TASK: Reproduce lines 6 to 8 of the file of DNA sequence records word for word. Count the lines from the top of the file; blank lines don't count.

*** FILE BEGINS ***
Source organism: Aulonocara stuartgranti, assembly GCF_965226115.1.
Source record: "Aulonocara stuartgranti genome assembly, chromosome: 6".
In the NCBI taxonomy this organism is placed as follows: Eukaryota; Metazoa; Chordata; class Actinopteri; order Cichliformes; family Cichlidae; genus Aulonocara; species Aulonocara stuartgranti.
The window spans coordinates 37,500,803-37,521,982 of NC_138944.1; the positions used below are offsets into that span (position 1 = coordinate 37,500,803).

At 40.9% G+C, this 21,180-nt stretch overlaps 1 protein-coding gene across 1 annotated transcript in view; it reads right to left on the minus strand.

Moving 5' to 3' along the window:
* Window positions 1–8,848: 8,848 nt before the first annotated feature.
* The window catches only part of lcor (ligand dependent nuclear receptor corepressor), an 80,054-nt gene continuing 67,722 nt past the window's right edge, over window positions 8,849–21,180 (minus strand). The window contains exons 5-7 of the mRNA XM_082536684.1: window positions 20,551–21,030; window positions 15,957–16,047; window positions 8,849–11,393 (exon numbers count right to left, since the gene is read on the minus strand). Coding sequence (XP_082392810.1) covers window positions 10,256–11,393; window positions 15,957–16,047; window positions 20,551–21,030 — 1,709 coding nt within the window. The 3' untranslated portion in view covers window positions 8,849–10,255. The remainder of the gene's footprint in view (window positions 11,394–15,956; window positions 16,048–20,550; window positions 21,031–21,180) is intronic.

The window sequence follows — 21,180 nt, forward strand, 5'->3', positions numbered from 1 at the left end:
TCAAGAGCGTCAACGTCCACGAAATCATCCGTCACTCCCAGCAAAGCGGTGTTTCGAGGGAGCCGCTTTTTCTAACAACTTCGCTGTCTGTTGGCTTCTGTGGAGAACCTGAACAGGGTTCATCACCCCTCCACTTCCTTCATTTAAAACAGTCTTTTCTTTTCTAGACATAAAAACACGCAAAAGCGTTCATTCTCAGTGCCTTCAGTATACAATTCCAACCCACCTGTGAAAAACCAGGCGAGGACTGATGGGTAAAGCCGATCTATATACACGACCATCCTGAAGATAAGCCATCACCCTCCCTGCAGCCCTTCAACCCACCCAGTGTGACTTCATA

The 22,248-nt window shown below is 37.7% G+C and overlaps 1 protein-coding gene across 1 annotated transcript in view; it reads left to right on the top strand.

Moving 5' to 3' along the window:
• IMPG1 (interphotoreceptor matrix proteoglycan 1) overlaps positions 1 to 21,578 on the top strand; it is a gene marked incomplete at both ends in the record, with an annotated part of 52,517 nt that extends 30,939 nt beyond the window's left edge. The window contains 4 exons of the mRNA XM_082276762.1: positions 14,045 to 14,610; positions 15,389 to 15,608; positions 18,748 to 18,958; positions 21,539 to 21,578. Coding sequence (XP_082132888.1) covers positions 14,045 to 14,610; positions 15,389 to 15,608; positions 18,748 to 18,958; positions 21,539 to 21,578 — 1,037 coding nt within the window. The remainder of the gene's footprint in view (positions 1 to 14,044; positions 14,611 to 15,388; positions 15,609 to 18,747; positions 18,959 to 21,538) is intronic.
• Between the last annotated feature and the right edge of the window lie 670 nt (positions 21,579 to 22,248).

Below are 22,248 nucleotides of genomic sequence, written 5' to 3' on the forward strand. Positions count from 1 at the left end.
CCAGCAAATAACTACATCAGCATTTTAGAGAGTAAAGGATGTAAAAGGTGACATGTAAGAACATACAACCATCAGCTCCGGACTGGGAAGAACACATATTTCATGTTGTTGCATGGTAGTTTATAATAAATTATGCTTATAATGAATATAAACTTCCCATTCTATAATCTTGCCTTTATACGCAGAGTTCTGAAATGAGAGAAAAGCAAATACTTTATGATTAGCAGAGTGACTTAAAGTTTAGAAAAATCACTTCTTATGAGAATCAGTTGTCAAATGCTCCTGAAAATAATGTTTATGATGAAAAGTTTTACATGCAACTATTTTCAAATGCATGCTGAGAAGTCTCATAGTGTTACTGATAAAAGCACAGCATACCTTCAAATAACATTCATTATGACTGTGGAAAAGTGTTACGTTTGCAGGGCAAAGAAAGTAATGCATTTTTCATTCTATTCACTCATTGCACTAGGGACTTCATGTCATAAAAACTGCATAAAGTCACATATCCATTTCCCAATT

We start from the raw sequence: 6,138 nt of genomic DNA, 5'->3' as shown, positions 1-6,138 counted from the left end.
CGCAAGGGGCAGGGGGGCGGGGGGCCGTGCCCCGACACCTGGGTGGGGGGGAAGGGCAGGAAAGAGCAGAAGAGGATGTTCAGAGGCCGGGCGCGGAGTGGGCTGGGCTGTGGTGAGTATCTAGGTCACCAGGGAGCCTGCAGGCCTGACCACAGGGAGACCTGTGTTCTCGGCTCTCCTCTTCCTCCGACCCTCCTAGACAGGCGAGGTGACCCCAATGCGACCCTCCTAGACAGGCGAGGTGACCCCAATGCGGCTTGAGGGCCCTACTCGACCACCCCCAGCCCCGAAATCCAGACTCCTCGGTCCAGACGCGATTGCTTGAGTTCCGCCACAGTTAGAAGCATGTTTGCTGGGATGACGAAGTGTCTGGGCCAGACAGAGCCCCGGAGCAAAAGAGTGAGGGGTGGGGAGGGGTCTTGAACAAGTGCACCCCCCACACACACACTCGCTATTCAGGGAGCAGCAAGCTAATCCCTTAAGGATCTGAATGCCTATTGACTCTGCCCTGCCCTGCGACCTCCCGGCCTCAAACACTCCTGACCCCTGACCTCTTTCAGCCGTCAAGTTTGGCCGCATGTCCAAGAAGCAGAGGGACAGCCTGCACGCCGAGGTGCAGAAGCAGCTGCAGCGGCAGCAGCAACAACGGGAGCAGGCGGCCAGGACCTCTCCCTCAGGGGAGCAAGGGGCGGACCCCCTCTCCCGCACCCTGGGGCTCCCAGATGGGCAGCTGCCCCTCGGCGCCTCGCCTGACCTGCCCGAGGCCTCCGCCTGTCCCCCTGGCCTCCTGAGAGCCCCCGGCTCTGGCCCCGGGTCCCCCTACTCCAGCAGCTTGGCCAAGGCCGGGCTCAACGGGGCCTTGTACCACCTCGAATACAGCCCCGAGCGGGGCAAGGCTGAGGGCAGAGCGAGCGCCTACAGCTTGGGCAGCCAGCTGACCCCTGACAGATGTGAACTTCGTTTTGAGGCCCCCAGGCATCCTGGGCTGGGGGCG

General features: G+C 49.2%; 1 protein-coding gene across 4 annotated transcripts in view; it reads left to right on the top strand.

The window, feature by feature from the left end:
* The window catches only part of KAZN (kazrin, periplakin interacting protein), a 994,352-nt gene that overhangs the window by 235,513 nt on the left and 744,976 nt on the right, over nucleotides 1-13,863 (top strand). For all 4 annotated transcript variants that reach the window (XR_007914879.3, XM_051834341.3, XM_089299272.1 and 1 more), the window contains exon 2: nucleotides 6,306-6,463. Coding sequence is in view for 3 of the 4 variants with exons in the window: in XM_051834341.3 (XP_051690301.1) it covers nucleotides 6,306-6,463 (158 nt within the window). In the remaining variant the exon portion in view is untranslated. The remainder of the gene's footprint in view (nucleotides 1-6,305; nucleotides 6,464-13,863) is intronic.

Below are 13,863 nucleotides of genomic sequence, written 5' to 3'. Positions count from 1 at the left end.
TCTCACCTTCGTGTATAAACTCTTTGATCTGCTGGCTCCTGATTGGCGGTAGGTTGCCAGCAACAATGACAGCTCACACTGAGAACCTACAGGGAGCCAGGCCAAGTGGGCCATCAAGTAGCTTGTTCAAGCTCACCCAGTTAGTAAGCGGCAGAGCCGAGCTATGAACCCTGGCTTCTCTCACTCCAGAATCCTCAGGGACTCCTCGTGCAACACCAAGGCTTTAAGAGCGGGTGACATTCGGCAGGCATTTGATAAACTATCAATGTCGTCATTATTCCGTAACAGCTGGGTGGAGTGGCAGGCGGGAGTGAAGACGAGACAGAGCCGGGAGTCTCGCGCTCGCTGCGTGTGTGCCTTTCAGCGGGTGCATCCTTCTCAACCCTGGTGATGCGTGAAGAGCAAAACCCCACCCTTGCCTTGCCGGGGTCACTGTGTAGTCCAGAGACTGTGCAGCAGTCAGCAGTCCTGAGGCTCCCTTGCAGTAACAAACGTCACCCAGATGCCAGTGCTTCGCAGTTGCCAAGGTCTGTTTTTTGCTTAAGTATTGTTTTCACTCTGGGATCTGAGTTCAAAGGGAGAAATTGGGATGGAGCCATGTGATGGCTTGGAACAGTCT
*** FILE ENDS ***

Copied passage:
Moving 5' to 3' along the window:
* Window positions 1–8,848: 8,848 nt before the first annotated feature.
* The window catches only part of lcor (ligand dependent nuclear receptor corepressor), an 80,054-nt gene continuing 67,722 nt past the window's right edge, over window positions 8,849–21,180 (minus strand). The window contains exons 5-7 of the mRNA XM_082536684.1: window positions 20,551–21,030; window positions 15,957–16,047; window positions 8,849–11,393 (exon numbers count right to left, since the gene is read on the minus strand). Coding sequence (XP_082392810.1) covers window positions 10,256–11,393; window positions 15,957–16,047; window positions 20,551–21,030 — 1,709 coding nt within the window. The 3' untranslated portion in view covers window positions 8,849–10,255. The remainder of the gene's footprint in view (window positions 11,394–15,956; window positions 16,048–20,550; window positions 21,031–21,180) is intronic.